French wealthy planning to flee France’s high taxes

By Marilyn Z. Tomlins

Switzerland has always meant much more to the wealthy of France than small squares of chocolate wrapped in pretty paper. Switzerland was where they banked, illegal as it was, and where they went to live to escape France’s high taxes and, as they said, the personal insecurity of living in France.

Therefore, France’s movie and sports ‘stars’, as well as her most successful writers, could be found living in and around the French-speaking city of Geneva or in the French-speaking Canton of Geneva. There lived singer Charles Aznavour, Sacha Distel, Formula One ace Alain Prost, champion rally driver Sébastian Loeb,  and tennis players Yannick Noah, Guy Forget and Jo-Wilfried Tsonga, the current Wimbledon men’s semi finalist. And, but for Sacha Distel, who is no longer alive, they still do.

Now, France having become a socialist state under François Hollande and he, having decided to tax anyone resident in France who declares an annual income of €1 million or more, by 75%, more of the countries wealthy are knocking on the doors of Geneva’s real estate agencies. (€1 million / $1.2 million)

All are looking for properties to buy because they are refusing to give Hollande, who actually said, “I do not like the rich” during his campaign for the presidency, 75% of their earnings each year. Hollande assumed office as France’s 24th President on May 18 this year of 2012.

So what is the French buying?

Jérôme Félicité, head of the Geneva-based real estate company, Genrofinance-Dunand, revealed that the agency has had visits from two dozen French residents in the period June/July alone who wanted to buy properties. He did not name names of course, but he said that they were either businessmen who were also going to move their businesses to Switzerland, or people who had retired and wanted to protect their savings.

“The Geneva city center is only half an hour from the airport and it is just an hour’s flight to Paris,” he said.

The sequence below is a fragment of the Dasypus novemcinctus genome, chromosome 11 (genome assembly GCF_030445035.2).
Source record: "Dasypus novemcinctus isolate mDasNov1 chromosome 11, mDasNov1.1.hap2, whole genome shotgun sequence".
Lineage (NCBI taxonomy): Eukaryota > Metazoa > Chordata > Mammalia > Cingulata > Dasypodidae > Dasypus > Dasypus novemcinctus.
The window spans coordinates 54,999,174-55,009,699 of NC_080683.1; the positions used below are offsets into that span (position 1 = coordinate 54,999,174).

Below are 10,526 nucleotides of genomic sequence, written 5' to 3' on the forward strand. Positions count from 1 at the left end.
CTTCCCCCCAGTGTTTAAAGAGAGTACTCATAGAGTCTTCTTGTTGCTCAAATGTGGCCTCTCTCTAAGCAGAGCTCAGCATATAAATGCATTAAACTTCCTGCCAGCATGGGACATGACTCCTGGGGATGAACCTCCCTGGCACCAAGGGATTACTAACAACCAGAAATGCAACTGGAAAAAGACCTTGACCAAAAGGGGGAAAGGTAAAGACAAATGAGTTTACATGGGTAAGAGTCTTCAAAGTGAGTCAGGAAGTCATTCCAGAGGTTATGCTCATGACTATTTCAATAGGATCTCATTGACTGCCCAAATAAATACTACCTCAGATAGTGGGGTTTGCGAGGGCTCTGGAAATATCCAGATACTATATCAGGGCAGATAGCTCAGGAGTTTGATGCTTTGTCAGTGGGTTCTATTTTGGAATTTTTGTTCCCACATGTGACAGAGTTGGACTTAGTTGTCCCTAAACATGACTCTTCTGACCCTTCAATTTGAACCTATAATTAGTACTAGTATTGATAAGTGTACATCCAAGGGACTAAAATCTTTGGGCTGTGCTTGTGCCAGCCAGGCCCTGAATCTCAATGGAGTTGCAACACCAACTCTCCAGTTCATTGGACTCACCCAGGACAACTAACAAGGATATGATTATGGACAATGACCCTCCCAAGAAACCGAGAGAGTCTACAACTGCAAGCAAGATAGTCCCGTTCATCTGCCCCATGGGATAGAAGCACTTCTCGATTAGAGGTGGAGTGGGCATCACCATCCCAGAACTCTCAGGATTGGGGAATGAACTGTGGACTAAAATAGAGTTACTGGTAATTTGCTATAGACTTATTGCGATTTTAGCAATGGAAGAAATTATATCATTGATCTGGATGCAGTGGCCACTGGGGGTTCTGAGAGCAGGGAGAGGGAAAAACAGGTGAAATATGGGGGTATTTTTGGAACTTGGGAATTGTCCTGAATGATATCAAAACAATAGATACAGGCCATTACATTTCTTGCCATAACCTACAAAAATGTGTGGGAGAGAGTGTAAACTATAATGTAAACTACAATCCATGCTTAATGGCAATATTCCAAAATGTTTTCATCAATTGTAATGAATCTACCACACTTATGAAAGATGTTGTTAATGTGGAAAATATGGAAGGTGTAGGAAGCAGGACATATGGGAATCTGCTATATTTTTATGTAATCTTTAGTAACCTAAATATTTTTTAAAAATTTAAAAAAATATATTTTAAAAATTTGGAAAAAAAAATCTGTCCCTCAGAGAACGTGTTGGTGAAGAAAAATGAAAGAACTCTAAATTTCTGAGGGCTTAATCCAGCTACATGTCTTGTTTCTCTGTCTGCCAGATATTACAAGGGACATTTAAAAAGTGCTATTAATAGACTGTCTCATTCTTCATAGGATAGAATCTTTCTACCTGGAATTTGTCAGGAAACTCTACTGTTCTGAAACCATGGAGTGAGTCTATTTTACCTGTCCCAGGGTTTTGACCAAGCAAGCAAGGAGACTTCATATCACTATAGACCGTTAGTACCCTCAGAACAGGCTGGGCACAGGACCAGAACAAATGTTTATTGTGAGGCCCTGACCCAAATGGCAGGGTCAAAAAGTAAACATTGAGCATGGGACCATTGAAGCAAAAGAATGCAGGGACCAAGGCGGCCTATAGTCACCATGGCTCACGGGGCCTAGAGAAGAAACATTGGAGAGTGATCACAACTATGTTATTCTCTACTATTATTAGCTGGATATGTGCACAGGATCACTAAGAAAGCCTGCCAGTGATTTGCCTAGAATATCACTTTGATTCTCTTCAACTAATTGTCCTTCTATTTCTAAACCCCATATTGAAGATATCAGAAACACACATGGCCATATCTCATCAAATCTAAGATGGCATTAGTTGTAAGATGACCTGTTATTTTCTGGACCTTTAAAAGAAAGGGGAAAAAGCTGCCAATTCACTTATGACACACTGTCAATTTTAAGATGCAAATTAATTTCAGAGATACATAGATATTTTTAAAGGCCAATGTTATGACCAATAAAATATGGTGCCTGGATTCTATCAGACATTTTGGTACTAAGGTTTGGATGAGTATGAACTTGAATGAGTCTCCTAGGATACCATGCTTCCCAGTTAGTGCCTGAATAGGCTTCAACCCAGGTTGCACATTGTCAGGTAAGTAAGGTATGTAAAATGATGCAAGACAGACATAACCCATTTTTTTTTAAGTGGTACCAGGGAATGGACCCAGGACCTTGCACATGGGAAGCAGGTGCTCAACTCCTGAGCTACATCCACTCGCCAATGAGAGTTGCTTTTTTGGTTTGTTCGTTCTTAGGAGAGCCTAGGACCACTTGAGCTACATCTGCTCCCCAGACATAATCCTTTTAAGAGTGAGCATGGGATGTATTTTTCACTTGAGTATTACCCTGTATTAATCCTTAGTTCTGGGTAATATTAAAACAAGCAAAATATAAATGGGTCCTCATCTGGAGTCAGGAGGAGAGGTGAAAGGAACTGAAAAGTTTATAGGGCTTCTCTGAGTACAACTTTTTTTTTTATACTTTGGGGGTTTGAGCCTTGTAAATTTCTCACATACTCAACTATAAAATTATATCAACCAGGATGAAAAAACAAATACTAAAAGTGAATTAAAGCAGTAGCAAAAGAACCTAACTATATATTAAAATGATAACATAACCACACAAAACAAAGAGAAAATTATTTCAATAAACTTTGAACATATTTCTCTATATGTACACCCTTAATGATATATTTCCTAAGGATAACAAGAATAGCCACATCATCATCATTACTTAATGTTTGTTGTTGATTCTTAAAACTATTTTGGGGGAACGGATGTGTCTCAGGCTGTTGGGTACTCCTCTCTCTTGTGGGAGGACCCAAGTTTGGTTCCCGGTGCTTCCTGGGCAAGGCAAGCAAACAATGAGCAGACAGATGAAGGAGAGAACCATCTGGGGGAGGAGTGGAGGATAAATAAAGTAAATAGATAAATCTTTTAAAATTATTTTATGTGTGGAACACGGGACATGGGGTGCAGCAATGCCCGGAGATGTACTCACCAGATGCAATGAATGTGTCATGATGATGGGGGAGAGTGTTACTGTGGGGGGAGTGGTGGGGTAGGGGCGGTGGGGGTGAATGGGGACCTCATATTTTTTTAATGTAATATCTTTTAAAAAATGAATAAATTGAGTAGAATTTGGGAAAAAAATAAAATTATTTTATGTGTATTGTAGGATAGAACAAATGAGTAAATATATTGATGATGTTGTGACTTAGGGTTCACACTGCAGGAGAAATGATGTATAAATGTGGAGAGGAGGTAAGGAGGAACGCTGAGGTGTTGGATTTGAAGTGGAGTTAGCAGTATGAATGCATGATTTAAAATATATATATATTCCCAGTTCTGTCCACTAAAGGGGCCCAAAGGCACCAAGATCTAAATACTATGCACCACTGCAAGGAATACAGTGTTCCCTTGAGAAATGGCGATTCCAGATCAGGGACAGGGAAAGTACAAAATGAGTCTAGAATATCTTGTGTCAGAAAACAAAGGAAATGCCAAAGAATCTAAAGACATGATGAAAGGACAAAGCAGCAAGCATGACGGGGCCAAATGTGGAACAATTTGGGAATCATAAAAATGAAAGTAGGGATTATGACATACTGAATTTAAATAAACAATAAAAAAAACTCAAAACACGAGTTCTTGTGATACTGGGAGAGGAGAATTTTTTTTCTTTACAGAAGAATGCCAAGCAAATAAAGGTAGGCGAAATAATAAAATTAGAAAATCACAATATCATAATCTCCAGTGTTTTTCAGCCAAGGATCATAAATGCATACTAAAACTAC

What do the properties cost that these prospective buyers are looking at?

They cost between $3 and $8 million each.

For example, half an hour drive along the Geneva (Leman) lake there are 15 apartments on the market. The apartments are between 1,560 sq.ft. and 8,600 sq.ft. in size at an asking price of  $2,140 per sq. ft.

What you will get for your money includes your personal secure parking bay big enough for four cars, the use of a swimming pool, spa, a fitness room and a private beach on the lake.

Another property is a ranch of half an acre on the heights above the lake. There is a 9,256 sq. ft. mansion on the grounds.  The price is $8,605,100.  For that kind of money your neighbors will be Guy Forget, Jo-Wilfried Tsonga and Sébastian Loeb.

Before Hollande had decided on the 75% tax of the wealthy (an annual income of €1 million and more and you are indeed wealthy in France) in other words during the presidency of his predecessors one of them Nicolas Sarkozy, 750 French nationals had already made the move to Switzerland. All that the Swiss demanded from them was their money in Swiss banks and that they were resident in Switzerland for a minimum of 180 days each year.

The Swiss, of course, also provide bank secrecy.

In France revenue tax rates are as follows:

Earning up to €5,963 ($7,311)     – 0%
Between $7,311 –$14,586           – 5.5%
Between $14,586  – $32,396        – 14%
Between $32,396 – $86,851         – 30%
Over  $86,851                               – 41%

In addition, someone with an annual income which includes income from capital of between $306,550 and $613,100 must pay a special tax (taxe sur les hauts revenus) of 3%. For those with an annual income of more than $613,100 the special tax rises to 4%.

The average annual income of a household in France is less than $23,297. The poverty line for a couple with one child is $2,084 per month, but half of the country’s households, this includes a couple with one child, have an income of $1,839 per month. A household with $3,680 per month, which is 10% of the population, is considered wealthy.

Latest official statistics (2011) show that France’s population stands at 65,436,552.


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